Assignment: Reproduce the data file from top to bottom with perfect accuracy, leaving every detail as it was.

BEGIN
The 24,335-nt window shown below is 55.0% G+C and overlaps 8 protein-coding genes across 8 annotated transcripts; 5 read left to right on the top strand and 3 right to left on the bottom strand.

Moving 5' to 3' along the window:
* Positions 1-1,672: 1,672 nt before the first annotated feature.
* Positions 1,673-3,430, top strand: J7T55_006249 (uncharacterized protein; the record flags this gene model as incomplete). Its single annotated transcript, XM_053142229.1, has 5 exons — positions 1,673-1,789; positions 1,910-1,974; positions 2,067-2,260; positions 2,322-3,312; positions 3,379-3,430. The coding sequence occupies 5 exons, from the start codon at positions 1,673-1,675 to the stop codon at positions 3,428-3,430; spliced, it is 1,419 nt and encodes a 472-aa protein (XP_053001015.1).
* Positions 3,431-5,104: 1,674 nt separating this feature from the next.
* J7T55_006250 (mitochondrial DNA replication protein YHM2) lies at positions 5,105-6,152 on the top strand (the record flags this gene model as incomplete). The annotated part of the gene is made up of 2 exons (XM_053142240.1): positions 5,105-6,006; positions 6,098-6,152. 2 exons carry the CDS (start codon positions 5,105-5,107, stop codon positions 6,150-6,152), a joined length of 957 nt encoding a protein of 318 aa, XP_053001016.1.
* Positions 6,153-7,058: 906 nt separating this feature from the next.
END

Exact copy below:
The 24,335-nt window shown below is 55.0% G+C and overlaps 8 protein-coding genes across 8 annotated transcripts; 5 read left to right on the top strand and 3 right to left on the bottom strand.

Moving 5' to 3' along the window:
* Positions 1-1,672: 1,672 nt before the first annotated feature.
* Positions 1,673-3,430, top strand: J7T55_006249 (uncharacterized protein; the record flags this gene model as incomplete). Its single annotated transcript, XM_053142229.1, has 5 exons — positions 1,673-1,789; positions 1,910-1,974; positions 2,067-2,260; positions 2,322-3,312; positions 3,379-3,430. The coding sequence occupies 5 exons, from the start codon at positions 1,673-1,675 to the stop codon at positions 3,428-3,430; spliced, it is 1,419 nt and encodes a 472-aa protein (XP_053001015.1).
* Positions 3,431-5,104: 1,674 nt separating this feature from the next.
* J7T55_006250 (mitochondrial DNA replication protein YHM2) lies at positions 5,105-6,152 on the top strand (the record flags this gene model as incomplete). The annotated part of the gene is made up of 2 exons (XM_053142240.1): positions 5,105-6,006; positions 6,098-6,152. 2 exons carry the CDS (start codon positions 5,105-5,107, stop codon positions 6,150-6,152), a joined length of 957 nt encoding a protein of 318 aa, XP_053001016.1.
* Positions 6,153-7,058: 906 nt separating this feature from the next.